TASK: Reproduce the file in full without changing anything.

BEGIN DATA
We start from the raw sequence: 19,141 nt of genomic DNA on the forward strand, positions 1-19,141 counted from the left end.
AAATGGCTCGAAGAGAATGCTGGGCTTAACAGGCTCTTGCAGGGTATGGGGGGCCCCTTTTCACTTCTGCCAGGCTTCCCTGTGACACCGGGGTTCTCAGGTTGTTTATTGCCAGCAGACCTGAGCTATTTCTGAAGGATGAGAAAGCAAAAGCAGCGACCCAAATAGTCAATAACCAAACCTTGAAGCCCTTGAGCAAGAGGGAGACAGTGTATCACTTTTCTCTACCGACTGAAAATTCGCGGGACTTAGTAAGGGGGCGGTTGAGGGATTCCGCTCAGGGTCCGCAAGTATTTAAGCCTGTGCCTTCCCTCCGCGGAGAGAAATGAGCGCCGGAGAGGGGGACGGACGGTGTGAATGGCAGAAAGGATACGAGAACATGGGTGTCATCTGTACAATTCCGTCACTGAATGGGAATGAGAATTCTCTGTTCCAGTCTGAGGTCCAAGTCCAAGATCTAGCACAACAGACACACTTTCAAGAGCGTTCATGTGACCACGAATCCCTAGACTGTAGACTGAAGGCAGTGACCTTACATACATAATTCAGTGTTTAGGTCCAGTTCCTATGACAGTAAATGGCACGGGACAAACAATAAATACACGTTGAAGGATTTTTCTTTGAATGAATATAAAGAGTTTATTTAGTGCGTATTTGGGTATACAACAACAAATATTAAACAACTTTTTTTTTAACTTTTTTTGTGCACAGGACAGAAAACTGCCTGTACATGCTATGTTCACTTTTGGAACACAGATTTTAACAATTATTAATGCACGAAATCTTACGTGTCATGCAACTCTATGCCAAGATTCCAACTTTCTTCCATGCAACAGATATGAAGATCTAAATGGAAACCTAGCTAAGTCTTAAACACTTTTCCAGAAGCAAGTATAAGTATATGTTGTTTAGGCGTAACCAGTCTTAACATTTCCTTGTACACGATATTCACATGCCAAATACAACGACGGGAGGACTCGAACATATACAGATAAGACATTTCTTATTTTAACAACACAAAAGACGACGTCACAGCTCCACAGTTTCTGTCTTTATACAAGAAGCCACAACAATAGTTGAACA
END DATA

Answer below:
We start from the raw sequence: 19,141 nt of genomic DNA on the forward strand, positions 1-19,141 counted from the left end.
AAATGGCTCGAAGAGAATGCTGGGCTTAACAGGCTCTTGCAGGGTATGGGGGGCCCCTTTTCACTTCTGCCAGGCTTCCCTGTGACACCGGGGTTCTCAGGTTGTTTATTGCCAGCAGACCTGAGCTATTTCTGAAGGATGAGAAAGCAAAAGCAGCGACCCAAATAGTCAATAACCAAACCTTGAAGCCCTTGAGCAAGAGGGAGACAGTGTATCACTTTTCTCTACCGACTGAAAATTCGCGGGACTTAGTAAGGGGGCGGTTGAGGGATTCCGCTCAGGGTCCGCAAGTATTTAAGCCTGTGCCTTCCCTCCGCGGAGAGAAATGAGCGCCGGAGAGGGGGACGGACGGTGTGAATGGCAGAAAGGATACGAGAACATGGGTGTCATCTGTACAATTCCGTCACTGAATGGGAATGAGAATTCTCTGTTCCAGTCTGAGGTCCAAGTCCAAGATCTAGCACAACAGACACACTTTCAAGAGCGTTCATGTGACCACGAATCCCTAGACTGTAGACTGAAGGCAGTGACCTTACATACATAATTCAGTGTTTAGGTCCAGTTCCTATGACAGTAAATGGCACGGGACAAACAATAAATACACGTTGAAGGATTTTTCTTTGAATGAATATAAAGAGTTTATTTAGTGCGTATTTGGGTATACAACAACAAATATTAAACAACTTTTTTTTTAACTTTTTTTGTGCACAGGACAGAAAACTGCCTGTACATGCTATGTTCACTTTTGGAACACAGATTTTAACAATTATTAATGCACGAAATCTTACGTGTCATGCAACTCTATGCCAAGATTCCAACTTTCTTCCATGCAACAGATATGAAGATCTAAATGGAAACCTAGCTAAGTCTTAAACACTTTTCCAGAAGCAAGTATAAGTATATGTTGTTTAGGCGTAACCAGTCTTAACATTTCCTTGTACACGATATTCACATGCCAAATACAACGACGGGAGGACTCGAACATATACAGATAAGACATTTCTTATTTTAACAACACAAAAGACGACGTCACAGCTCCACAGTTTCTGTCTTTATACAAGAAGCCACAACAATAGTTGAACA